Lifetime will seek to identify and deal with inappropriate behaviour early to mitigate the risk of abuse. Low-level concerns should be reported to the DSL (or a deputy). Where a low-level concern is raised about the DSL, it should be reported to HR. The DSL (or People team as appropriate) will collect as much evidence as possible by speaking directly to the person who raised the concern (unless raised anonymously), to the individual involved and any witnesses. The information collected will be reviewed against the employee code of conduct to determine what further action may need to be taken, including liaising with HR should the disciplinary policy need to be followed.
All concerns should be recorded in MILO Case Management system by the DSL (or deputy).
Records will be reviewed periodically so that potential patterns of concerning behaviour can be identified. Where a pattern of such behaviour is identified (including where low-level concern move to meeting the harms threshold) Lifetime will decide on a course of action.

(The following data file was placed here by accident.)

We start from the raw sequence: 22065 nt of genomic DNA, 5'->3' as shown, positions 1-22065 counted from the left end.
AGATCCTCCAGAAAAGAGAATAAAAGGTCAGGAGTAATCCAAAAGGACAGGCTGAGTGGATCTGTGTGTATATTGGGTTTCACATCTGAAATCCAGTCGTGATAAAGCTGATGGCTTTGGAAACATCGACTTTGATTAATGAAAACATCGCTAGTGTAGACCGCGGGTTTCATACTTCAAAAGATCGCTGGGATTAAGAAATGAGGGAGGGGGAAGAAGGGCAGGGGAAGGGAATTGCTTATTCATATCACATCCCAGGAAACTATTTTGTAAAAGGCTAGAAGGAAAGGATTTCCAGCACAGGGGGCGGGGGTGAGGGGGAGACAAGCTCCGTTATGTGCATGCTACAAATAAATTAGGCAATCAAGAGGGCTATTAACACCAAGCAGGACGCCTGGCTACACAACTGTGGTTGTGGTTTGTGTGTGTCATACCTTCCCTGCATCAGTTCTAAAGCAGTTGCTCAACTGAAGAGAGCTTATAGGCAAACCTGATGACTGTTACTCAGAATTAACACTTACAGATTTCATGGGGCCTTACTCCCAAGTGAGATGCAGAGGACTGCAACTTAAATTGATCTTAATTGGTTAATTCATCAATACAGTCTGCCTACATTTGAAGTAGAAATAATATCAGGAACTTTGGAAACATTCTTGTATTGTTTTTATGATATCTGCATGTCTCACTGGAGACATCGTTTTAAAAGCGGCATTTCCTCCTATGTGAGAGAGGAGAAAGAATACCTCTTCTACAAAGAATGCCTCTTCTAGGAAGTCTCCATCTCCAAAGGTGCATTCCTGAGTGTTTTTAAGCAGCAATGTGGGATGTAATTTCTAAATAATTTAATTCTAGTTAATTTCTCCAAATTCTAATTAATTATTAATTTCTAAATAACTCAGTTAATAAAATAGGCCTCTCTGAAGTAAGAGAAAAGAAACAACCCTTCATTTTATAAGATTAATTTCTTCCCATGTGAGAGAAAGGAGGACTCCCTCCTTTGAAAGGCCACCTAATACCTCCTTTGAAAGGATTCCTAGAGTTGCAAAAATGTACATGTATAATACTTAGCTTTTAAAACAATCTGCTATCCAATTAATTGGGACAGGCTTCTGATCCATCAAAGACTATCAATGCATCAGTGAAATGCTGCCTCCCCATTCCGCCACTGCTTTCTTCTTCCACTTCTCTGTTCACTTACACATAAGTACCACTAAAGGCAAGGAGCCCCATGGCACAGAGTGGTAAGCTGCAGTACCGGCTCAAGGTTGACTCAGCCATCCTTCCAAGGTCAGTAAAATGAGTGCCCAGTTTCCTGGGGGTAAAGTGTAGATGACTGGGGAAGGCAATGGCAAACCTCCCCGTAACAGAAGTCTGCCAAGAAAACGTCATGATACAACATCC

10 Training and Educating Employees
Each member of the safeguarding team holds at least a formal L2 designated officer safeguarding qualification and undertakes regular CPD events and standardisation meetings in order to keep updated with legislation and refresh their knowledge.
All employees undertake a Safeguarding Induction and/or completion of a L2 online course specifically for Safeguarding Young Vulnerable People.
All coaches also complete:
- IAO Level 1 Award in Principles of Safeguarding in a Learning Environment
- Qualification Number: 603/5287/5 as part of their L4 Assessor Coach qualification/ EAT L3
The training received is continually reviewed to ensure the most appropriate and up to date training is given. Aligning with the mandatory duty surrounding the Counter Terrorism and Security Act 2015, all staff undertake Prevent training aligning with their role within Lifetime.